But as many of Malawi’s donor countries are confronted by a global recession, funding in multiple government sectors – not just healthcare – has decreased, indirectly affecting medical training programmes.
“The Ministry of Health did fund a number of specialist training posts a few years ago,” Allain explains. “But it is strapped for cash and our health service is struggling with very basic things, like drugs, so actually putting a budget aside for training specialists is not high on their priority list just at the moment.”
But that is not to say that advances have not been made.
The College of Medicine recently integrated two new programmes for higher medical specialisations: one in nephrology (renal medicine) and the other in emergency medicine.
Students would still be required to complete part of their training abroad in countries such as South Africa or Tanzania where the healthcare system is more developed. But as Allain says, the long-term goal is to create more postgraduate opportunities for those who are looking to stay and work in Malawi.
Dr. Francis Kamwendo, Deputy Head of the Obstetrics and Gynecology (OB/GYN) Department and a consultant OB/GYN at the Queen Elizabeth Central Hospital in Blantyre, has noticed a marked difference in his area of specialisation over the last decade.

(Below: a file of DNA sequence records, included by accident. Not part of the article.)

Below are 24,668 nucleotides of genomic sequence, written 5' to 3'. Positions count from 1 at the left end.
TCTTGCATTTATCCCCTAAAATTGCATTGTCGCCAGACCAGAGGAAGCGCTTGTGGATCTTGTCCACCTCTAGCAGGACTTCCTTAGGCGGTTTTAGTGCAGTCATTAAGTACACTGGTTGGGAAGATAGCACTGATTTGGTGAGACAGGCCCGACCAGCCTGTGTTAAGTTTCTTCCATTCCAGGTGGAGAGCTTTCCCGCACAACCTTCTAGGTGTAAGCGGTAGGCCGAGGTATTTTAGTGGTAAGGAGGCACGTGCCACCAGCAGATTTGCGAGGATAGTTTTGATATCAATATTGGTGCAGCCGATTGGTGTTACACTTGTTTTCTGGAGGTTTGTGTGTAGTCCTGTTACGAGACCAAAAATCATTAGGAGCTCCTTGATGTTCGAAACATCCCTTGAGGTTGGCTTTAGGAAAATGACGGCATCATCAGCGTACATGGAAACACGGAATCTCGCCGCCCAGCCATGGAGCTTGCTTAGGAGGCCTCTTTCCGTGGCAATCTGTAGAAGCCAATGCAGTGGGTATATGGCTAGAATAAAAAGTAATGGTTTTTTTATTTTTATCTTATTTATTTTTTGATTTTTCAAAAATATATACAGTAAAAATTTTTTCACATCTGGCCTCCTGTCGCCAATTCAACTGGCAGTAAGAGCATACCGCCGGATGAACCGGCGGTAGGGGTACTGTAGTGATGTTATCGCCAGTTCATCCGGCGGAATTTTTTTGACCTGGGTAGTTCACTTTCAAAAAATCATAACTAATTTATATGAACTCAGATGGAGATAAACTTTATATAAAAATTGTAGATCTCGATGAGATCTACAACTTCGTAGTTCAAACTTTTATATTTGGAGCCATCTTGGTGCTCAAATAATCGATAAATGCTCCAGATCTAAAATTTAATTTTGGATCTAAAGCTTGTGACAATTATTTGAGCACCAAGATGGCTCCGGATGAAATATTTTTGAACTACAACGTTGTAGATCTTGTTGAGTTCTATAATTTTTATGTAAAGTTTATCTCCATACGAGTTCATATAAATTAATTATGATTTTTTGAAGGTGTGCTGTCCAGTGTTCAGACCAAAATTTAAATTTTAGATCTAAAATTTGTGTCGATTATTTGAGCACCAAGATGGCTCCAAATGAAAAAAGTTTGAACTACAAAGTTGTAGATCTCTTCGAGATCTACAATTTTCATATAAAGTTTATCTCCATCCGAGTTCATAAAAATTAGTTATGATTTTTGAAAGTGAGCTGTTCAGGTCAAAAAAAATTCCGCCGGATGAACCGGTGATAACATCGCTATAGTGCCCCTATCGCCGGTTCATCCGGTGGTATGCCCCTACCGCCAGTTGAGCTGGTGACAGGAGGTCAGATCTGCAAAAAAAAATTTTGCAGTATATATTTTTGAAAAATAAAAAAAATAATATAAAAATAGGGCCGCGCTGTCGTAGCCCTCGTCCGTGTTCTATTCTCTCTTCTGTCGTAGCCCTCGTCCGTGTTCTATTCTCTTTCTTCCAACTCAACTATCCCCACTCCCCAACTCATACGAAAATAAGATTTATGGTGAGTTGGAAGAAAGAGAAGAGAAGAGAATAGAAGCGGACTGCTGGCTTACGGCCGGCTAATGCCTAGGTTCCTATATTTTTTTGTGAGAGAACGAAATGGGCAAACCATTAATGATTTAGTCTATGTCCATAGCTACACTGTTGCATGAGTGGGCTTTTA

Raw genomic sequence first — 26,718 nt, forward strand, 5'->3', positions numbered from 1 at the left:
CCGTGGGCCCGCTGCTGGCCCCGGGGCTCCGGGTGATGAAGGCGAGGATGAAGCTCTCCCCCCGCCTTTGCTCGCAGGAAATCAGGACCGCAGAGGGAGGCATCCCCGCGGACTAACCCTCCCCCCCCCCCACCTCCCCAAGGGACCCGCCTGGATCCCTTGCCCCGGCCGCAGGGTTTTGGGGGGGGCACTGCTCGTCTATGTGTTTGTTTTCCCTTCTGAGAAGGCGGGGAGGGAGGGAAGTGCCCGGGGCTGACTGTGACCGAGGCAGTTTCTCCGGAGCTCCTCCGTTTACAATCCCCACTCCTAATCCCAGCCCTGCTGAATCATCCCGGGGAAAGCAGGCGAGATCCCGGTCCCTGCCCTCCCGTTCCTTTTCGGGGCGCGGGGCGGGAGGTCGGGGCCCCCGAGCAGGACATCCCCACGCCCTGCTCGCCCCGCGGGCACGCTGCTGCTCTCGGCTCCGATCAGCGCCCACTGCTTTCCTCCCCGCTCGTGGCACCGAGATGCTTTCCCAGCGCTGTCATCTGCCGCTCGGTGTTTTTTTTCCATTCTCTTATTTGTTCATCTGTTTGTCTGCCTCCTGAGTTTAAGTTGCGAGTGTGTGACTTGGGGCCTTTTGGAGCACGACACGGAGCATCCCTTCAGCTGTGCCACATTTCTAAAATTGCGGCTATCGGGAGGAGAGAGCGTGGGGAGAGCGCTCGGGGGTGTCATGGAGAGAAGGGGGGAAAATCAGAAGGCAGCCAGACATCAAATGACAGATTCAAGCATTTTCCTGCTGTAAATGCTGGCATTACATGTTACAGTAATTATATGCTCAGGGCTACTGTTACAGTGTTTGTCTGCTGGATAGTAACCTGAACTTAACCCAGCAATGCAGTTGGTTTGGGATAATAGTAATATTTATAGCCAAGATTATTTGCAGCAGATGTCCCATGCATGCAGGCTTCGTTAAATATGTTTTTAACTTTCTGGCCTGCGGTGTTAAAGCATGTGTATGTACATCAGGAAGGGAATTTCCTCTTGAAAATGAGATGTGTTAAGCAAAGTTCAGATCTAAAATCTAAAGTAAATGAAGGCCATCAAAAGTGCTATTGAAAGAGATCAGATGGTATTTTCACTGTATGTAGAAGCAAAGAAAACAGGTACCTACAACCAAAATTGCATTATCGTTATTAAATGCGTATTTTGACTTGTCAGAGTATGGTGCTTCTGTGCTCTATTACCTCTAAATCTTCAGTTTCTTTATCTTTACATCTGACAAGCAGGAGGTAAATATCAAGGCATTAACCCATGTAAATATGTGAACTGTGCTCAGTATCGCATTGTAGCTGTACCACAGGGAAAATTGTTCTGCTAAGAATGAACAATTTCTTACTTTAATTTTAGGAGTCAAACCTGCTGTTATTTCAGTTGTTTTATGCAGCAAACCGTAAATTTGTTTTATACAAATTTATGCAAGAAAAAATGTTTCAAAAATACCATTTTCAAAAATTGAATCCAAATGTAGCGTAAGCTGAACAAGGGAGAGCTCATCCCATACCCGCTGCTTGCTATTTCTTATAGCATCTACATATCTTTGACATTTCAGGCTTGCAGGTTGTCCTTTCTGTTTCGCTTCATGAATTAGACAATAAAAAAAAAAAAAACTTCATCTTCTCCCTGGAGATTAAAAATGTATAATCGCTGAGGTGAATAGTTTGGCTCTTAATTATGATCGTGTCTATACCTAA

“The developments are slow,” Kamwendo, who completed both his basic and specialist medical training in Sweden, tells IPS. “But we feel that we are growing, we are developing, and we are getting better at delivering special care.”
And Kamwendo envisions even more comprehensive OB/GYN services in the future.
“The department will develop in a way that will have sub-specialties,” he projects. “We will have gynecological oncology, maternal and fetal medicine, and we will also be able to take care of other diseases that a woman may have before she becomes pregnant, such as diabetes and hypertensive disease.”
Although Malawi is now looking to train more specialist physicians and its educational institutes are maturing to accommodate this development, Allain reiterates the need to first generate general specialists who are equipped with a high-level knowledge base that will enable them to treat the country’s most common medical conditions up to specialist level.
These conditions include pneumonia, tuberculosis, HIV, stroke, heart failure, and anemia.
“If you’ve only got 300 doctors, and perhaps you’re going to train 20 specialists, you don’t want to train very specialised doctors,” she says.
“If we train specialist cardiologists, they’d be able to look after one of those conditions, which is heart failure.”
In the meantime, Malawi has turned to “task shifting” in order to temporarily combat the lack of human resources available to its healthcare system, whereby less specialised health workers – known as clinical officers – are designated low-risk tasks, such as giving injections, performing HIV tests, and applying local anaesthetics.
And as for building up Malawi’s medical specialist sector, it is a process that will simply take time, says Kamwendo.
“Now that we are planning specialist education, it will help us produce specialists that will remain in the central hospitals, and they will overflow to the district hospitals with time.”